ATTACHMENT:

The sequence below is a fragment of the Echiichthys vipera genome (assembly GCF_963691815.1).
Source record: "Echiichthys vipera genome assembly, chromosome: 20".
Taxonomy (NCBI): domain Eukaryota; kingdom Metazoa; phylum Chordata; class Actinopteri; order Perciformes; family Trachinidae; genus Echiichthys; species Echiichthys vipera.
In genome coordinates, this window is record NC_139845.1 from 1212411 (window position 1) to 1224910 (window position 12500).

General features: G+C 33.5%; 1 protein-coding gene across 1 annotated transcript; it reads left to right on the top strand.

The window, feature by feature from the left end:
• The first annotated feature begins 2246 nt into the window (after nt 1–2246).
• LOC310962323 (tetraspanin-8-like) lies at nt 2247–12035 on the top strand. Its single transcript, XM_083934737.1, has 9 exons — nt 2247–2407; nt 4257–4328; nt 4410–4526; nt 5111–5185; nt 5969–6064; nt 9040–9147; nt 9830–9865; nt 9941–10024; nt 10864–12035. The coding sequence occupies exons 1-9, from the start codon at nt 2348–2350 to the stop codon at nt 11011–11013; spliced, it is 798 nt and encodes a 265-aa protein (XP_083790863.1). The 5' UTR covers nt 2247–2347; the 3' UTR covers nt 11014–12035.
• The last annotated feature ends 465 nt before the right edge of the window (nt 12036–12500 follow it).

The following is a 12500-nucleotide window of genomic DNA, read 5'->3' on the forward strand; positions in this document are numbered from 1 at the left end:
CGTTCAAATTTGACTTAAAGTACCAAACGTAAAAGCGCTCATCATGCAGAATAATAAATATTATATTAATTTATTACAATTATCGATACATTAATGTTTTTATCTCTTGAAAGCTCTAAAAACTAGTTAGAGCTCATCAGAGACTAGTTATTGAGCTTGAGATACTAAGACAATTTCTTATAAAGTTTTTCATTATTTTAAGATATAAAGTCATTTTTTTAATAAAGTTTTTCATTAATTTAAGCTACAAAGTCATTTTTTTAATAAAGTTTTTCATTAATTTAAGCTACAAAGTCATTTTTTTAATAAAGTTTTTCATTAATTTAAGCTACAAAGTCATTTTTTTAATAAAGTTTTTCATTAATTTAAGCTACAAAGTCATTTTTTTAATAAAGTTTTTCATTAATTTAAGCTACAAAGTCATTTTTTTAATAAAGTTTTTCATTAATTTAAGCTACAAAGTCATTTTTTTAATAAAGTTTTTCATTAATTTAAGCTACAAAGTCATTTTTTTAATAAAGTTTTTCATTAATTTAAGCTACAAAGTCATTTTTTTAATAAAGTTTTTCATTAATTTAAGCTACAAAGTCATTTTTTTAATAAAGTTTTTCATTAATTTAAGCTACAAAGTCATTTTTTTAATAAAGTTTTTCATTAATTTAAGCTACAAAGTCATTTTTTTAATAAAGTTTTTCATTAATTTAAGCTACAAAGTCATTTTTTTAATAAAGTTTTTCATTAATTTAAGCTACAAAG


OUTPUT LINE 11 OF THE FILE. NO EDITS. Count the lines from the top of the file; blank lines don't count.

CGTTCAAATTTGACTTAAAGTACCAAACGTAAAAGCGCTCATCATGCAGAATAATAAATATTATATTAATTTATTACAATTATCGATACATTAATGTTTTTATCTCTTGAAAGCTCTAAAAACTAGTTAGAGCTCATCAGAGACTAGTTATTGAGCTTGAGATACTAAGACAATTTCTTATAAAGTTTTTCATTATTTTAAGATATAAAGTCATTTTTTTAATAAAGTTTTTCATTAATTTAAGCTACAAAGTCATTTTTTTAATAAAGTTTTTCATTAATTTAAGCTACAAAGTCATTTTTTTAATAAAGTTTTTCATTAATTTAAGCTACAAAGTCATTTTTTTAATAAAGTTTTTCATTAATTTAAGCTACAAAGTCATTTTTTTAATAAAGTTTTTCATTAATTTAAGCTACAAAGTCATTTTTTTAATAAAGTTTTTCATTAATTTAAGCTACAAAGTCATTTTTTTAATAAAGTTTTTCATTAATTTAAGCTACAAAGTCATTTTTTTAATAAAGTTTTTCATTAATTTAAGCTACAAAGTCATTTTTTTAATAAAGTTTTTCATTAATTTAAGCTACAAAGTCATTTTTTTAATAAAGTTTTTCATTAATTTAAGCTACAAAGTCATTTTTTTAATAAAGTTTTTCATTAATTTAAGCTACAAAGTCATTTTTTTAATAAAGTTTTTCATTAATTTAAGCTACAAAGTCATTTTTTTAATAAAGTTTTTCATTAATTTAAGCTACAAAG